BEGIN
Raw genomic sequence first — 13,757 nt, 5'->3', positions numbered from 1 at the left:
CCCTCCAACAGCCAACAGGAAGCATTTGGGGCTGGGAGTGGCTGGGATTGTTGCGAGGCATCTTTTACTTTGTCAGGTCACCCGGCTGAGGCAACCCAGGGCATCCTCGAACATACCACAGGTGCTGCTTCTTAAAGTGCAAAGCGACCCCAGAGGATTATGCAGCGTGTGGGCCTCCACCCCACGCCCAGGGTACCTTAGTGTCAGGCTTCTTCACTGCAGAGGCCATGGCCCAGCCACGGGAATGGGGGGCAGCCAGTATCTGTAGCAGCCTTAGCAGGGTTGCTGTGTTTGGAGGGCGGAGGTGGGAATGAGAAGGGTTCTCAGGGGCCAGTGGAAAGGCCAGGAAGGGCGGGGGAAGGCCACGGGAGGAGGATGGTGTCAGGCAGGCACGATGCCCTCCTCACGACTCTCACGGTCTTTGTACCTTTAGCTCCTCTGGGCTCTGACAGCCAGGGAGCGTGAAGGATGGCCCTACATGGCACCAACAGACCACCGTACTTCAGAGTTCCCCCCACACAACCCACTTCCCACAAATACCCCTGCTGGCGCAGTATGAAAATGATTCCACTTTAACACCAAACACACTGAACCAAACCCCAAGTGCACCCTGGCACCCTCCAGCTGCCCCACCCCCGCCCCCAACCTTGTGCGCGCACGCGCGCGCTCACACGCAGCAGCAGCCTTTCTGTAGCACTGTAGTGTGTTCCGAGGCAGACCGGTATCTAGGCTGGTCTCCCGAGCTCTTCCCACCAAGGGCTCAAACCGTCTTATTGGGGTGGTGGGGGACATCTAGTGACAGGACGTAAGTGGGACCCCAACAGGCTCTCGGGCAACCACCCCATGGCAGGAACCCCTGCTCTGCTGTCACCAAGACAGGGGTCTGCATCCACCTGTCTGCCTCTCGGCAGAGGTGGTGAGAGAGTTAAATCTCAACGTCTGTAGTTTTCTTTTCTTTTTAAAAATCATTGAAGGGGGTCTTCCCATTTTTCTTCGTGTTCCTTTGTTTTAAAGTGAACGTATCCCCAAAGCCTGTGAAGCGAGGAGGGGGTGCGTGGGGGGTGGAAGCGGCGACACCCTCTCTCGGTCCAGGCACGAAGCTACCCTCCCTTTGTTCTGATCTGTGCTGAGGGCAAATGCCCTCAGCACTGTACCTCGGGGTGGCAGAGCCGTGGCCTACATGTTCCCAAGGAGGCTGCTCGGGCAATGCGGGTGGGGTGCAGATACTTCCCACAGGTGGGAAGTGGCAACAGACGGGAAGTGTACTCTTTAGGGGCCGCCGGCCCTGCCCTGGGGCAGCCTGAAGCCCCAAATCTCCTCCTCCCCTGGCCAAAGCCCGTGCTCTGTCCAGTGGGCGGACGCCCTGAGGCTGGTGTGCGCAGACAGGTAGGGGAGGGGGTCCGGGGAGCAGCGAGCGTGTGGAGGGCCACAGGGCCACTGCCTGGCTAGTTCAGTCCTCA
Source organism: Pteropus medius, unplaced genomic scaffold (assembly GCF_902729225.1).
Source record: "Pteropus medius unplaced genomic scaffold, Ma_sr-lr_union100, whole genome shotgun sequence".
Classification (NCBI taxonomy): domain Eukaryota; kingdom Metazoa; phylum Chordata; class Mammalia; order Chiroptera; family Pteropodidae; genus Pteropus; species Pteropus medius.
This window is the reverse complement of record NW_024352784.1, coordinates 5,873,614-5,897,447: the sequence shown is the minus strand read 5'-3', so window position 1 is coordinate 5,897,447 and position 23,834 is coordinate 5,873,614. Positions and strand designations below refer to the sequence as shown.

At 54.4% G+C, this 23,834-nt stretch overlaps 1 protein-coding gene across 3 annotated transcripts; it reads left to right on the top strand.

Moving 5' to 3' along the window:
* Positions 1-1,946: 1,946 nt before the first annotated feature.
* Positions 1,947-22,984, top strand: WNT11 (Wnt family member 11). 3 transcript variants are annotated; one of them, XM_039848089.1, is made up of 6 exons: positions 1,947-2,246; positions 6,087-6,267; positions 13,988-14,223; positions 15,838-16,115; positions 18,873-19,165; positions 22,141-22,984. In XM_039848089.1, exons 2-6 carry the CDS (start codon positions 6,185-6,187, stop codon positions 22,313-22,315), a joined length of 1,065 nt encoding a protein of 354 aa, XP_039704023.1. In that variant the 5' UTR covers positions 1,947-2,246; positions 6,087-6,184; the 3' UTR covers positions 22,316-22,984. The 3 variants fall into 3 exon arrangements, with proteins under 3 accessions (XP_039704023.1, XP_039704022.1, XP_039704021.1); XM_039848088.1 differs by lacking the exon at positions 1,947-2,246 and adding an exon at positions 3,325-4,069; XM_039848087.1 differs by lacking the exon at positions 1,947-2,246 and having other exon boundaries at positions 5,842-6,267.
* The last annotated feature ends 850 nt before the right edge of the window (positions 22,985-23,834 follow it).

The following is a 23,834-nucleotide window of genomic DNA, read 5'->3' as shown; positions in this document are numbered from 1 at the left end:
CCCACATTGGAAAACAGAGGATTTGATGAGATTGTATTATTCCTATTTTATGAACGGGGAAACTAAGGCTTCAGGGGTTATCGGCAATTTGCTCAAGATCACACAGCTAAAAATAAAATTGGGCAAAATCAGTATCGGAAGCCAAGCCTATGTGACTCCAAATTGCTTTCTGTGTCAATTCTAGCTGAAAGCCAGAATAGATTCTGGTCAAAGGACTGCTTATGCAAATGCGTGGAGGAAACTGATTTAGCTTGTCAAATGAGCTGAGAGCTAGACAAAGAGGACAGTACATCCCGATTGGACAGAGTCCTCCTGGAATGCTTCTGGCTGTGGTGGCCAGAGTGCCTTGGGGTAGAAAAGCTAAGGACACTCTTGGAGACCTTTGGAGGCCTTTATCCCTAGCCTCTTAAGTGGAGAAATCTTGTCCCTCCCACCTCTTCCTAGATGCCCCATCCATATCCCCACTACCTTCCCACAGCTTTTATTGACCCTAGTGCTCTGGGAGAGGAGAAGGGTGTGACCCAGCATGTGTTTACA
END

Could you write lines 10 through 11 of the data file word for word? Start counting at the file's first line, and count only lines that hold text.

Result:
* Positions 1,947-22,984, top strand: WNT11 (Wnt family member 11). 3 transcript variants are annotated; one of them, XM_039848089.1, is made up of 6 exons: positions 1,947-2,246; positions 6,087-6,267; positions 13,988-14,223; positions 15,838-16,115; positions 18,873-19,165; positions 22,141-22,984. In XM_039848089.1, exons 2-6 carry the CDS (start codon positions 6,185-6,187, stop codon positions 22,313-22,315), a joined length of 1,065 nt encoding a protein of 354 aa, XP_039704023.1. In that variant the 5' UTR covers positions 1,947-2,246; positions 6,087-6,184; the 3' UTR covers positions 22,316-22,984. The 3 variants fall into 3 exon arrangements, with proteins under 3 accessions (XP_039704023.1, XP_039704022.1, XP_039704021.1); XM_039848088.1 differs by lacking the exon at positions 1,947-2,246 and adding an exon at positions 3,325-4,069; XM_039848087.1 differs by lacking the exon at positions 1,947-2,246 and having other exon boundaries at positions 5,842-6,267.
* The last annotated feature ends 850 nt before the right edge of the window (positions 22,985-23,834 follow it).